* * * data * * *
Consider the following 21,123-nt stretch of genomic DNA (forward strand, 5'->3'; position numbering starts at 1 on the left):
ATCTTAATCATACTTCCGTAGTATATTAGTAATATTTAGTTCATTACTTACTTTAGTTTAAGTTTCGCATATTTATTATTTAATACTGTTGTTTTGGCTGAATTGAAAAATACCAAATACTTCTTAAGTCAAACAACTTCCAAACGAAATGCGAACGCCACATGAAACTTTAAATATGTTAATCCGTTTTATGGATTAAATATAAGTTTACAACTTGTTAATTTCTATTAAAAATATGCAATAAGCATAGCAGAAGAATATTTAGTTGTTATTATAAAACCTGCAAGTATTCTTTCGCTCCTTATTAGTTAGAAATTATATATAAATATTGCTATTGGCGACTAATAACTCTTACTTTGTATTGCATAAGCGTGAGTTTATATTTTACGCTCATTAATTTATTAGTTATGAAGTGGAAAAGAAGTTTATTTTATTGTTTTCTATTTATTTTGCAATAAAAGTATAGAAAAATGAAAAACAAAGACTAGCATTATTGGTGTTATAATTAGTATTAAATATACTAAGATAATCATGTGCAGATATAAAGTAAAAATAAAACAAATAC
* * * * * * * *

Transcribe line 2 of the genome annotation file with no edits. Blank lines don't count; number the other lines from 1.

ATCTTAATCATACTTCCGTAGTATATTAGTAATATTTAGTTCATTACTTACTTTAGTTTAAGTTTCGCATATTTATTATTTAATACTGTTGTTTTGGCTGAATTGAAAAATACCAAATACTTCTTAAGTCAAACAACTTCCAAACGAAATGCGAACGCCACATGAAACTTTAAATATGTTAATCCGTTTTATGGATTAAATATAAGTTTACAACTTGTTAATTTCTATTAAAAATATGCAATAAGCATAGCAGAAGAATATTTAGTTGTTATTATAAAACCTGCAAGTATTCTTTCGCTCCTTATTAGTTAGAAATTATATATAAATATTGCTATTGGCGACTAATAACTCTTACTTTGTATTGCATAAGCGTGAGTTTATATTTTACGCTCATTAATTTATTAGTTATGAAGTGGAAAAGAAGTTTATTTTATTGTTTTCTATTTATTTTGCAATAAAAGTATAGAAAAATGAAAAACAAAGACTAGCATTATTGGTGTTATAATTAGTATTAAATATACTAAGATAATCATGTGCAGATATAAAGTAAAAATAAAACAAATAC